Golden Triangle

I wanted some fresh air after pin-balling around the busy streets of Chiang Mai, so I took a bus five hours up-country to stay in a secluded mountain town resort (Suk Santi) north of Mae Chan.

Kusumal owns the house, and also manages an important part of an organization called Not For Sale, a group devoted to stopping human trafficking in the region. Most of the trafficking is of Burmese children, who are left homeless without any family or identity, and sold on the sex market.

I haven’t seen another tourist since I arrived a few nights ago, and all of the locals have been incredibly friendly and hospitable. The area is located in a green valley at the base of a 6,000 foot mountain range and is part of The Golden Triangle.

Kusumal let me borrow her motorbike and I spent each day trailblazing every back-road and footpath we have come across. The exploration has lead us to some roots self-sustaining mountain villages, hidden temples, and some of the most beautiful landscapes I’ve ever seen.

I have had a radical time. Got lost in the dark on a busy highway during a torrential downpour over an hour away from our house, and putted up a mountain above the clouds to visit beautiful gardens.

The Golden Triangle is one of Asia’s main opium-producing areas. It is an area of around 367,000 square miles that overlaps the mountains of four countries of Southeast Asia: Myanmar (Burma), Vietnam, Laos and Thailand.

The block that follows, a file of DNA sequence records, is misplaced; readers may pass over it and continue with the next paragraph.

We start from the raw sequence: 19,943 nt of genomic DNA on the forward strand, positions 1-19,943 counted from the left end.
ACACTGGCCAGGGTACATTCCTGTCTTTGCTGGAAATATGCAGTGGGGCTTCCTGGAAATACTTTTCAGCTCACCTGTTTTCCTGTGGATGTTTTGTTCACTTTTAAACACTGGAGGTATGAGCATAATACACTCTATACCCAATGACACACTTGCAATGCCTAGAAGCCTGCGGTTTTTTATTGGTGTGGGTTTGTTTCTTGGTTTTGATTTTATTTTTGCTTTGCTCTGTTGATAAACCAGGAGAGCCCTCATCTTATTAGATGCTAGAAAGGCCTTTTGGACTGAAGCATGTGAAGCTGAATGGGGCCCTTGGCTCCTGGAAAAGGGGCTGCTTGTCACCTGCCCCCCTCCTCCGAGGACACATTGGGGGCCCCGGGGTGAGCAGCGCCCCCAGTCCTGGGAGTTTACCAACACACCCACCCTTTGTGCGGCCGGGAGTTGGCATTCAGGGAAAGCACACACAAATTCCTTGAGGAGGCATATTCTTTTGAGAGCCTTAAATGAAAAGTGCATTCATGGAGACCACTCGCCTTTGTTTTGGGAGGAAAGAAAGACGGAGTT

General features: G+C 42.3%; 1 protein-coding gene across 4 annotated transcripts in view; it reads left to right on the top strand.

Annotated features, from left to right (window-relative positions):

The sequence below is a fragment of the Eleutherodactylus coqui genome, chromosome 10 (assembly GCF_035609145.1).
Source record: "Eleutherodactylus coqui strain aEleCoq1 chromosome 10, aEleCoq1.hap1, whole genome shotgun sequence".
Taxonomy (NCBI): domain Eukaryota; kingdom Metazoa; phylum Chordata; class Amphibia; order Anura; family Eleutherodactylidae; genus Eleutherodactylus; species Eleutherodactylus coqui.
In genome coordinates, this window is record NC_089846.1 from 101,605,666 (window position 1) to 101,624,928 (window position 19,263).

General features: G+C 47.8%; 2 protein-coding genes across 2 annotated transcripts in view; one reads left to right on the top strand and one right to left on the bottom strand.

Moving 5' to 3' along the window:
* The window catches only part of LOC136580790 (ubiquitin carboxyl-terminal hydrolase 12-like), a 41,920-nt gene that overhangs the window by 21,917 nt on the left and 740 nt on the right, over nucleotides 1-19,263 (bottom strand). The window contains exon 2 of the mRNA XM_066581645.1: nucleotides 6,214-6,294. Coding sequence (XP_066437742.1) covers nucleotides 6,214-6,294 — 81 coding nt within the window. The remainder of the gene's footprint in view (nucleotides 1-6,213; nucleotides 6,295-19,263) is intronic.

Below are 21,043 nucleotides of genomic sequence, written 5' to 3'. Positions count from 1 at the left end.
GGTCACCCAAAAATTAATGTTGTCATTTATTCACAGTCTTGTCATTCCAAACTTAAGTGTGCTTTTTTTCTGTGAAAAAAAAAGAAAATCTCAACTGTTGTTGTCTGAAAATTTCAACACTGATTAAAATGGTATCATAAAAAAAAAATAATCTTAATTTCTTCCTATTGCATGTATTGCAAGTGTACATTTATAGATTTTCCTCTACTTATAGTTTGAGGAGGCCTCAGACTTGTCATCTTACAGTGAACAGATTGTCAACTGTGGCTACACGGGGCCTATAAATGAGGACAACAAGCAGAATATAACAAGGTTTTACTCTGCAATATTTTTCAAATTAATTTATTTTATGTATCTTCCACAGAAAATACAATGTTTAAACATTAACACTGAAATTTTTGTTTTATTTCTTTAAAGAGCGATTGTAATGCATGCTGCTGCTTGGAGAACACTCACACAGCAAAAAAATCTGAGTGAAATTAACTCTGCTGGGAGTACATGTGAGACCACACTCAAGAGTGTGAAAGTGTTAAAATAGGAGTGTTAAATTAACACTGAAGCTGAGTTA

Opium and heroin base produced in northeastern Myanmar (Burma) are transported by horse and donkey caravans to refineries along the Thailand–Burma border for conversion to heroin. Most of the finished products are shipped across the border into various towns in North Thailand and down to Bangkok for further distribution to international markets.

The same fertile grounds that produce the bounty of poppies needed to keep up with the worlds opium addiction are also perfect for growing some of the most flavorful organic fruits and vegetables I’ve ever eaten. Additionally, all of the freshwater fish, beef, poultry, and pork are free range, organic, and delicious.

Every dish I’ve had from each street vendor, open-air market, and local restaurant has been amazing. Each flavor is powerful, clean, and all-natural.

There are no preservatives or packaged ingredients added to any dish. Those who have had the opportunity to eat in this region claim it’s the best food in all of Thailand. It’s a dream come true for a couple food lovers.

Around each bend is another beautiful site and less-traveled road to explore. There will never be enough time to see the entire region during my short stay, but I’m doing my best.

Tomorrow I’m are excited to be heading further north into the mountains to visit another friends who lives and and works at an opium museum along the boarder of Laos and Burma.

Please take a moment to learn more about Not For Sale. Child slavery is a serious global issue. The trading needs to be abolished.

This entry was posted in Travel Blog and tagged , , . Bookmark the permalink.

2 Responses to Golden Triangle

  1. Case says:

    Monster your pictures just keep getting better. I think your dad’s talent might have rubbed off on you.

Leave a Reply

Your email address will not be published. Required fields are marked *